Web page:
If you’ve ever met a child living with juvenile arthritis, you’ll find they’re not weak; they’re a warrior.
They endure multiple doctor appointments, deal with medications, undergo surgeries, and hurdle over fatigue to complete daily routines.
They’re children living with an adult disease.
Children living with juvenile arthritis have a hard time keeping up with their peers who don’t understand their condition. Parents try to make things perfect, but they can’t because they don’t live in their world.
What is Juvenile Arthritis?
Juvenile Arthritis (JA) is one of many autoimmune and inflammatory conditions or pediatric rheumatic diseases that is known to develop in children under the age of 16. Juvenile idiopathic arthritis (JIA) is considered an autoinflammatory disease and is the most common type of arthritis in children. The immune system wrongly attacks the body’s tissues, causing inflammation in joints and potentially other areas of the body.
There are no know causes of JA and no single test to diagnose it. Symptoms include fever, low appetite, weight loss, anemia or a blotchy rash on the child’s arms and legs. There is no known cure and treatment may consist of a combination of medication, physical activity, eye care and balanced nutrition.
The importance of exercise
Although children with JA have less muscle strength and muscle endurance, they can still benefit from exercise. A Canadian study found that children ages 8 – 16 with JIA, ages 8 to 16, had improved confidence with physical activity, improved balance and overall improved physical abilities.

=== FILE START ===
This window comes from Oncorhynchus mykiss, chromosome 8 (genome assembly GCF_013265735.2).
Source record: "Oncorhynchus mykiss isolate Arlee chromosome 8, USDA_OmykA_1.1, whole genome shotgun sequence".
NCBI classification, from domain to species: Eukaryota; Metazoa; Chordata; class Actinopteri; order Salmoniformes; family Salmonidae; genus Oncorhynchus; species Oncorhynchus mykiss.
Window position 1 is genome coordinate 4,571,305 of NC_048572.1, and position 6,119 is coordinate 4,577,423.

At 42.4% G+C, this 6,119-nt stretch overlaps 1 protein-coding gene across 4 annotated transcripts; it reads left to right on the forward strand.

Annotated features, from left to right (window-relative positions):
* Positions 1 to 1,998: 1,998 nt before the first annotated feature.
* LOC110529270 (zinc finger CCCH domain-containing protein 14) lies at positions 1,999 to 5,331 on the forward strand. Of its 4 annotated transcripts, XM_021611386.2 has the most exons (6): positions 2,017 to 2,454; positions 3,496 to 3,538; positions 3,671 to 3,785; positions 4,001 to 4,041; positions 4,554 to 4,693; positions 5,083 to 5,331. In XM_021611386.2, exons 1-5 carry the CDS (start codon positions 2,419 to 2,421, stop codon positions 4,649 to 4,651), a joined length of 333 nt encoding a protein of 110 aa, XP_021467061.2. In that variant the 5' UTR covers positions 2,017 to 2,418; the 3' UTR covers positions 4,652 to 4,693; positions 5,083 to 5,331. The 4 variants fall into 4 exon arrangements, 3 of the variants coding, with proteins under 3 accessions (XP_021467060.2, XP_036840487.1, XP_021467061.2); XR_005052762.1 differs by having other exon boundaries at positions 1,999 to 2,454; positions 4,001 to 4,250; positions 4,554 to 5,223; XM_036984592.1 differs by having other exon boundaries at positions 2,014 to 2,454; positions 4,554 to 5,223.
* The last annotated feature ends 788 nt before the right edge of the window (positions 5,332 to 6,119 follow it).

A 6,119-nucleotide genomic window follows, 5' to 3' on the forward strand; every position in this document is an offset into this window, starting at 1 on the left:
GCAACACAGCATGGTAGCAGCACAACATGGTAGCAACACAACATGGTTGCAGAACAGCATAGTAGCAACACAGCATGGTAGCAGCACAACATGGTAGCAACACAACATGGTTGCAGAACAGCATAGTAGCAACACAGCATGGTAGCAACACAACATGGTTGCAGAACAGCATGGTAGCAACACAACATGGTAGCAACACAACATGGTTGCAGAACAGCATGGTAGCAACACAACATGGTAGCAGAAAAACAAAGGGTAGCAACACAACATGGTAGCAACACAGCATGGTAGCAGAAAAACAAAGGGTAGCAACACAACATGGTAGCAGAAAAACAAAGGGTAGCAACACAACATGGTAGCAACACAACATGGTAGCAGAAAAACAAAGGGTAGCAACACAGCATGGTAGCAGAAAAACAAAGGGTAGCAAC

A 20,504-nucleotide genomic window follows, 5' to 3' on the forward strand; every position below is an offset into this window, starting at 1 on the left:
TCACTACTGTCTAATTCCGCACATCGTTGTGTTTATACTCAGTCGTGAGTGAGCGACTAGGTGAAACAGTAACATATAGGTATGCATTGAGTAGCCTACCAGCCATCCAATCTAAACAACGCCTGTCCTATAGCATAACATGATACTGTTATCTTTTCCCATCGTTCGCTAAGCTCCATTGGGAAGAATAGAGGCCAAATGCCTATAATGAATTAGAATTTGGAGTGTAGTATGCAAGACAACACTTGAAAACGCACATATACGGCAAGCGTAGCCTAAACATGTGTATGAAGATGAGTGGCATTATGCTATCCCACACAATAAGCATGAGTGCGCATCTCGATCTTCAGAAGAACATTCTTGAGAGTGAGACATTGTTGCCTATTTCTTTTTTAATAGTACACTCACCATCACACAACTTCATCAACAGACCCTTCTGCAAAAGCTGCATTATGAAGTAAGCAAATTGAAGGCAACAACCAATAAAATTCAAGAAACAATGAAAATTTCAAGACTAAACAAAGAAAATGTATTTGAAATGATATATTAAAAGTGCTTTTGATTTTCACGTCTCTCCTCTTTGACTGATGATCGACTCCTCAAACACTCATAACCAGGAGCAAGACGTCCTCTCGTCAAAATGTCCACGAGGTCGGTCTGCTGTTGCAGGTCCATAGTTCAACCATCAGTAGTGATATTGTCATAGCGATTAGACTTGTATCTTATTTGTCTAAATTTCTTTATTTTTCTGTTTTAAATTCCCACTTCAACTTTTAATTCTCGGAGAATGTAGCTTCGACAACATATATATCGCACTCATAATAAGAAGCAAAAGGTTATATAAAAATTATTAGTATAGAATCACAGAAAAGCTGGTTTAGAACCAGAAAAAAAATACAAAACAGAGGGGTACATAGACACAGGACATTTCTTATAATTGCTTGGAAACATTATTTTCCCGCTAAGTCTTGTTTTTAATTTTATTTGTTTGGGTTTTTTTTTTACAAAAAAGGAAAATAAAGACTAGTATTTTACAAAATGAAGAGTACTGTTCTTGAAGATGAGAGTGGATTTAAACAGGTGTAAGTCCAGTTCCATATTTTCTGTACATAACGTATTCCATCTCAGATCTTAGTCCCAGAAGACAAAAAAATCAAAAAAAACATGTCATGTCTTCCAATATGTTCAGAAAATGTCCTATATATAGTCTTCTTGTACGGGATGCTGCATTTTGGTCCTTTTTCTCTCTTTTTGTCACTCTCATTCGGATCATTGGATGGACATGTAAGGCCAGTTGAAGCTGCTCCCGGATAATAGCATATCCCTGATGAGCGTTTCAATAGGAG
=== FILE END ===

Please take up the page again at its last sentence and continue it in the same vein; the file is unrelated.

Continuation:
In another study, exercises that enhance balance was found to be important therapy in the treatment of children with JIA and lower extremity arthritis.
Juvenile arthritis camps
Nearly 300,000 children in the United States are living with some form of Juvenile Arthritis, but surprisingly, many are learning how to live beyond their perceived limitations. While their peers are at camp, they’re joining in the summer fun at camps designed just for them.
At juvenile arthritis residence camps, children are introduced to new skills and interests, taught how to gain a greater understanding of their own diagnosis and treatment, and meet other youth affected by JA. Activities depend on the location and age of the child and may include swimming, high and low ropes courses, arts and crafts and swimming. The camp is supervised by pediatric rheumatologists, rheumatology nurses and other healthcare professionals.
On the JA blog, a former camper who shared a memory of her experience at a JA camp, said that she wouldn’t have made it through a rough experience without the help and support of her peers.
Can a week at JA camp change lives? It can when children learn that even though they have JA, they refuse to allow the conditionl to control their lives.